Selma City School Board recognizes counselors

Published 8:06pm Monday, February 18, 2013

In recognition of National School Counseling Week, the Selma City School Board took a special section out of their regular meeting Thursday to hear from school counselors.

“God has truly blessed Selma City Schools with these counselors,” said Mamie Williams Solomon, coordinator of counselors. “They all work so hard and that work shows.”

After viewing a presentation from all area counselors, board members expressed their gratitude for these women and the support they provide for Selma City School students.

“We’re very thankful for them,” said board president Henry Hicks. “They’re doing a great job and we’re thankful for them for steering our children in the right direction. We appreciate everything they do.”

Counselors recognized, which were all from city schools, included Debra Williams, Felicia Coleman, Keisha Chestnut, Leslie Bennett King, Cheryl Randolph, Kesia Smith, Faye Green and Karen Johnson Richards, Wanda Young-Lowe.

Solomon said all of these women have outstanding educations and are more than capable of leading students into a bright future.

“They’re all qualified in the area of counseling,” Solomon said. “Each has at least a masters level certification with most securing the education specialist degree.”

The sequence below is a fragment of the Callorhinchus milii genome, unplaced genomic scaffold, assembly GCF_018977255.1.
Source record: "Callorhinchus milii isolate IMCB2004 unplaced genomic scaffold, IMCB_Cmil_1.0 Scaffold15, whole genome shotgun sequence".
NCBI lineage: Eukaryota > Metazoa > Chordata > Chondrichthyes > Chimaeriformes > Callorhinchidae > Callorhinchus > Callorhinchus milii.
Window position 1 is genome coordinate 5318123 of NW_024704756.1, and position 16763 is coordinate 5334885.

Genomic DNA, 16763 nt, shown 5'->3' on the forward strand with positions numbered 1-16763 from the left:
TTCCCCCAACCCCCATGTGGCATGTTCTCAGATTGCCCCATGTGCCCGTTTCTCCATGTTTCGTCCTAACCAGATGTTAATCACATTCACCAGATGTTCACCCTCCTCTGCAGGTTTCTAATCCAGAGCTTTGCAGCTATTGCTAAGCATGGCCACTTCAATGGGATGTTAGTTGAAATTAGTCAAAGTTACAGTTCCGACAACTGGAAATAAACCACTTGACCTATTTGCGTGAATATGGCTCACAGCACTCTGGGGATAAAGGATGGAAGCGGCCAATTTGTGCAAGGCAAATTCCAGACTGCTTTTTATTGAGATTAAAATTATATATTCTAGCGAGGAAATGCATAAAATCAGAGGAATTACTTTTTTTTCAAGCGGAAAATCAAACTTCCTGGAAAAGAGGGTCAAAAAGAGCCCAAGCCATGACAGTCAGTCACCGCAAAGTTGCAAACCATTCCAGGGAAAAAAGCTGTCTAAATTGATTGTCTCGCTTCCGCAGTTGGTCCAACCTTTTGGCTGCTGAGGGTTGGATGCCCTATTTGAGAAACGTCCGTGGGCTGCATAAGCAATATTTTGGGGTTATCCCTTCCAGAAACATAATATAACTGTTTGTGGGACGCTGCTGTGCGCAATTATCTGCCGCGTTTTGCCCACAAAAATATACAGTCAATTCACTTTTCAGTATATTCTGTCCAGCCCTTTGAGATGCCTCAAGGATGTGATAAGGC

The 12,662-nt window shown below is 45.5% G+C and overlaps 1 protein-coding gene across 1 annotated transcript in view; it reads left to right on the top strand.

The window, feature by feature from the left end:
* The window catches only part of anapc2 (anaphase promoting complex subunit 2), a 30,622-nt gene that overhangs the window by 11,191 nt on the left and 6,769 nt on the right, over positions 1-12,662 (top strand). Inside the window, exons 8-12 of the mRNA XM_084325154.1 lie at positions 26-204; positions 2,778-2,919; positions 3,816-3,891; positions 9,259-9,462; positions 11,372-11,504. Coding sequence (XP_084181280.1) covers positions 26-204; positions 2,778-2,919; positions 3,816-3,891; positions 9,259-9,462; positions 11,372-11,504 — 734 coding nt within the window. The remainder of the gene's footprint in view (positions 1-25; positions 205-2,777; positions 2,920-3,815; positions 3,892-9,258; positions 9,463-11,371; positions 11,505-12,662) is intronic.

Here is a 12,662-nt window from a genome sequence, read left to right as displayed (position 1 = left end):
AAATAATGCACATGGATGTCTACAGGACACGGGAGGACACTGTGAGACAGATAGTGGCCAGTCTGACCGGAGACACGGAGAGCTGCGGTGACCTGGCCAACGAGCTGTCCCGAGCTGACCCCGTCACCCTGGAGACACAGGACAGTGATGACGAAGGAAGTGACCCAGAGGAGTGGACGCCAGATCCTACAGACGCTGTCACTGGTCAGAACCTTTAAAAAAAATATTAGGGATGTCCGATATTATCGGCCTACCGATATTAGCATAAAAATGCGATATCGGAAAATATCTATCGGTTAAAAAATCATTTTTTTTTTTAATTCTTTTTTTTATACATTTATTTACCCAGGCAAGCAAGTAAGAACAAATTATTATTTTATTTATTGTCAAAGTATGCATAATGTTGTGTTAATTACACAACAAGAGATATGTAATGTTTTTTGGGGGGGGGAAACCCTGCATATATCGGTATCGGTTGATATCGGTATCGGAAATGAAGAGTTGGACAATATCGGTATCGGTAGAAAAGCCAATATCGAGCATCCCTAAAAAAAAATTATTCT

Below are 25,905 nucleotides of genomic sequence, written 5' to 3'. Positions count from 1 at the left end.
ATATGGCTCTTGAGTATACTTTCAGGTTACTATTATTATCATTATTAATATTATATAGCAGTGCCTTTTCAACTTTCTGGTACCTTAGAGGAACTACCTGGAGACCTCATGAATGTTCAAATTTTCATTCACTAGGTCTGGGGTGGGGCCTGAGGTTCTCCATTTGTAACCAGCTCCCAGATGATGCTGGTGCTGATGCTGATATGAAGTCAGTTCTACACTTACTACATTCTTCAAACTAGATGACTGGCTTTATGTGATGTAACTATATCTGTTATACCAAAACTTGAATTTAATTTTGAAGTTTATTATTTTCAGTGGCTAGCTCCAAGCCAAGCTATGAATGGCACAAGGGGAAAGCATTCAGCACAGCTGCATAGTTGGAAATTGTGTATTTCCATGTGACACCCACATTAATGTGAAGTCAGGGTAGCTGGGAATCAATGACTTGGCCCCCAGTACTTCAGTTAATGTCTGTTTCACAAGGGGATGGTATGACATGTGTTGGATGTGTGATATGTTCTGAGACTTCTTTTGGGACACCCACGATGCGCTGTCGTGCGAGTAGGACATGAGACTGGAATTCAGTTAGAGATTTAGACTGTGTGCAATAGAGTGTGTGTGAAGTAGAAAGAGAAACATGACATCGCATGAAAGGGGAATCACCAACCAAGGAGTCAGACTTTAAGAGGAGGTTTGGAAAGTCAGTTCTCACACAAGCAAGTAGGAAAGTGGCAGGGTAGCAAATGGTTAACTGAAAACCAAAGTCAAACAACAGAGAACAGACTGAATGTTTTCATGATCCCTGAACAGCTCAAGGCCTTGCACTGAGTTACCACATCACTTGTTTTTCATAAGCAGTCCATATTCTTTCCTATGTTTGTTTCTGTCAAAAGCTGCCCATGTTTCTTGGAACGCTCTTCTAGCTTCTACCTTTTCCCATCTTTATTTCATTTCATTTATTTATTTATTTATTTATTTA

Solomon said Dallas County falls under the Chapter 6 division for the state, and within that chapter Dallas County counselors hold positions like president, treasurer, historian and secretary.

“This is the largest chapter in the state,” Solomon said. “We have counselors who work at the annual state conference every year.”

Other board members expressed their gratitude to the counselors, saying that without them, Selma City Schools wouldn’t be as great.

“They do a lot of things beyond the call of duty,” said Frank Chestnut, board member. “I know you all must have huge hearts and I thank you for all that you do.”

Board member Dr. Udo Ufomadu expressed similar gratitude, saying that school counselors aren’t recognized enough for their hard work.

“This is a very disciplined group,” Ufomadu said. “We really don’t tell them enough how much we appreciate them.”

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